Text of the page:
Transformative Justice in Communities of Color: A Convening
The Center sponsors two annual lectures honoring distinguished alumni committed to social justice. The fall symposium is host to the Mario G. Olmos Law and Cultural Diversity Memorial Lecture, and the Robert D. and Leslie-Kay Raven Lecture on Access to Justice occurs in the spring. The center also sponsors a number of special lectures of interest to the Boalt community during the school year. These events are intended to educate the law school community on social justice issues and provide an opportunity to gain knowledge from leading public interest lawyers, judges and academics who are fighting for equality and have distinguished themselves in the social justice arena.
2008 Fall Symposium
September 11-12, 2008
“Transformative Justice in Communities of Color: A Convening”
Thelton E. Henderson Center for Social Justice
Goldberg Room, 297 Simon Hall
This international convening brought together two strands of recent conversation among anti-colonial and anti-racist scholars and activists. First, reparations discussions tend to get stalled on the question of returning money and land. How can we begin to shift the conversation toward reparations for cultural imperialism, violence (including police violence and gender violence), and ill health among communities of color?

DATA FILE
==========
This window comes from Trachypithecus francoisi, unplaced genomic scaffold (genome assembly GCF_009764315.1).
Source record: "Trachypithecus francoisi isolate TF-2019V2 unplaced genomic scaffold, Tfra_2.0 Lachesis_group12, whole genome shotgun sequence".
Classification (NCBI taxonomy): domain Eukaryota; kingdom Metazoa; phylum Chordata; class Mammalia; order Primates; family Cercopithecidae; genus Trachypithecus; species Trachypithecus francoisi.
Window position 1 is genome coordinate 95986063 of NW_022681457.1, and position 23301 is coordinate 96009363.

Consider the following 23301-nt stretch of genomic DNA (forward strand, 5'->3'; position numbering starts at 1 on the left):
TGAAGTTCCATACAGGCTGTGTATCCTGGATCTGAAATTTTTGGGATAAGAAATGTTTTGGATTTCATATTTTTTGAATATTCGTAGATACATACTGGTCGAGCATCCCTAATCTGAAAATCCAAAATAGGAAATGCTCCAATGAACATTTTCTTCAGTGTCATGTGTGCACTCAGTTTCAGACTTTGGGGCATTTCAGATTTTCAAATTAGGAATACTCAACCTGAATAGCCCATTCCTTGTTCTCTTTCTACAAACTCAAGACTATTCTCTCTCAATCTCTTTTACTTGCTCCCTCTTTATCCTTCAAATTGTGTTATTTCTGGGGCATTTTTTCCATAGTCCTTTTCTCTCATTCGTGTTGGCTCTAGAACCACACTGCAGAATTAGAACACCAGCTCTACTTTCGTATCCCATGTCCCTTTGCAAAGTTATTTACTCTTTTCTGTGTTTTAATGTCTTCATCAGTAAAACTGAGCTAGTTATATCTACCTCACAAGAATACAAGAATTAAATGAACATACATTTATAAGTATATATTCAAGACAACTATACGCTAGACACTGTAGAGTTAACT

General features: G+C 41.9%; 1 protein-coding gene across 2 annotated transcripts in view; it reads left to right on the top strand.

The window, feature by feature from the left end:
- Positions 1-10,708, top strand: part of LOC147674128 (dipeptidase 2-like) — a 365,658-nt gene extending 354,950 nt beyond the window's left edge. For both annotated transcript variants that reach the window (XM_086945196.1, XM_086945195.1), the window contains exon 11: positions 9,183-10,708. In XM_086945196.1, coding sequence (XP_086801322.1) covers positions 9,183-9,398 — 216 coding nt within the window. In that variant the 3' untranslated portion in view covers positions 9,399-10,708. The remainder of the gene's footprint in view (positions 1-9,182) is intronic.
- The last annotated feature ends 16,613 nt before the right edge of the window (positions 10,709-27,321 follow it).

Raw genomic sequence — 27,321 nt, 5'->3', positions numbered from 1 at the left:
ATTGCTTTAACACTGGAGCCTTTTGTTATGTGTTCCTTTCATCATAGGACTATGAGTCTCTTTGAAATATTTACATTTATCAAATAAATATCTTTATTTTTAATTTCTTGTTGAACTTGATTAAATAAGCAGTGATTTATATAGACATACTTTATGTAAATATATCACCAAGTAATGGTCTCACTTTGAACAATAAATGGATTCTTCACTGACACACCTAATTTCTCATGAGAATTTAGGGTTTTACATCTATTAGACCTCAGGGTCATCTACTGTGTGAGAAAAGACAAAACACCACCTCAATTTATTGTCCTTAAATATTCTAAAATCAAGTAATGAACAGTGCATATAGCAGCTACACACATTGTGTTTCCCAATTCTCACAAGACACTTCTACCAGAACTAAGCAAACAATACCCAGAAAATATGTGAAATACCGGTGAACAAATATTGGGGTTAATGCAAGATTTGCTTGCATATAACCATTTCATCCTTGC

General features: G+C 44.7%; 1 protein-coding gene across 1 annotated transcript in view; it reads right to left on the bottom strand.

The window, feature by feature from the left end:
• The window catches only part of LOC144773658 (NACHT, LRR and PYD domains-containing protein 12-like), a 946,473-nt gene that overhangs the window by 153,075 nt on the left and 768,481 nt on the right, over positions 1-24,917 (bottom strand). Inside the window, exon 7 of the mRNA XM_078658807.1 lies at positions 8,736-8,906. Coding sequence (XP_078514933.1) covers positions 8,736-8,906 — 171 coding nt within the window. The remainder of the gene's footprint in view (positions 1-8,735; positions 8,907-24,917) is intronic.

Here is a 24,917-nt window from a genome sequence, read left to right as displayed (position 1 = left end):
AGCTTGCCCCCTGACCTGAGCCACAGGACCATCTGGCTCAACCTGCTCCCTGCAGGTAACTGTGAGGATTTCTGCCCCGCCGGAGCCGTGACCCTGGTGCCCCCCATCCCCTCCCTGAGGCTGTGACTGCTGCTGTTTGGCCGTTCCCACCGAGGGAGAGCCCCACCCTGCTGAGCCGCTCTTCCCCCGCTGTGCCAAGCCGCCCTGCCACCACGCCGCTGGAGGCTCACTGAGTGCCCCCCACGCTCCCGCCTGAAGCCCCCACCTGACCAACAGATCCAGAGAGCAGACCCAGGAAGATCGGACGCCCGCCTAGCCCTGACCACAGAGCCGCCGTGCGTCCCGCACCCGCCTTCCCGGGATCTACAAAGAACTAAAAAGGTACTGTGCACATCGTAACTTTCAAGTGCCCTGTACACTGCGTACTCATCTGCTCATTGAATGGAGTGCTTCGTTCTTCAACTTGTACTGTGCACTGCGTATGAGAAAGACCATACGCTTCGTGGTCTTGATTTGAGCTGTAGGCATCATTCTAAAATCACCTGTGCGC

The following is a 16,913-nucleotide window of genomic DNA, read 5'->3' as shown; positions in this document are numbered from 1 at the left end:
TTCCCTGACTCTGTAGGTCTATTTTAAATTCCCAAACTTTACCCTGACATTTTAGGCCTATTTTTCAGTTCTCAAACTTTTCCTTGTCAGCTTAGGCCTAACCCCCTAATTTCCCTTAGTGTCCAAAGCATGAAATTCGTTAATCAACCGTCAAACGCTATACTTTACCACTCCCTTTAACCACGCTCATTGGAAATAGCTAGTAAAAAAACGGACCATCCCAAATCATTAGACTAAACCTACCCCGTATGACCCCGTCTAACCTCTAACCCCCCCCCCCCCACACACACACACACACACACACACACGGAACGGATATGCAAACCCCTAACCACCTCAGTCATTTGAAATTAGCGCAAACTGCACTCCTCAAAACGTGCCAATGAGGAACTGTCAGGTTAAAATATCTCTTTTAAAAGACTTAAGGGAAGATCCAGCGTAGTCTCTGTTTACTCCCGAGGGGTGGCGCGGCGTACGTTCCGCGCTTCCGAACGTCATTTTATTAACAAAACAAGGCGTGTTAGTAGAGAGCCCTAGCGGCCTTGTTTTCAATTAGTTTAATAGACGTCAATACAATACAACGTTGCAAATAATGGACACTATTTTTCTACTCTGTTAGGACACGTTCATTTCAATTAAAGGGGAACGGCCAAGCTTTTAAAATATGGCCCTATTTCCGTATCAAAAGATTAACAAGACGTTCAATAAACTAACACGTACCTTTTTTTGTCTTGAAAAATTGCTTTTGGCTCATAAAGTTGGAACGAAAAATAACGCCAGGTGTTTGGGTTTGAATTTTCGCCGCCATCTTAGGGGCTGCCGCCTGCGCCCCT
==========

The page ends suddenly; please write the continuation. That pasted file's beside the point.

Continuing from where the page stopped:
Second, a conversation is emerging among anti-colonial and anti-racist activists and scholars around the question of transforming our communities. The need is great to move beyond relying on the state for peace and justice; yet law and the state may be necessary partners. Is "restorative justice" a useful paradigm? Is the word "healing" appropriate? What some people are calling "transformative justice" attempts to move law to the sidelines, yet at the same time be realistic about the obstacles that the prison industrial complex presents to transformative efforts.
The convening consisted of two sets of events: The annual Olmos Lecture at UC Berkeley School of Law on Thursday, September 11 (speaker: Professor Eric Yamamoto, University of Hawaii School of Law); and a day-long public session, Friday, September 12, on transformative justice in communities of color.
Speakers listed under "Panelist Profiles."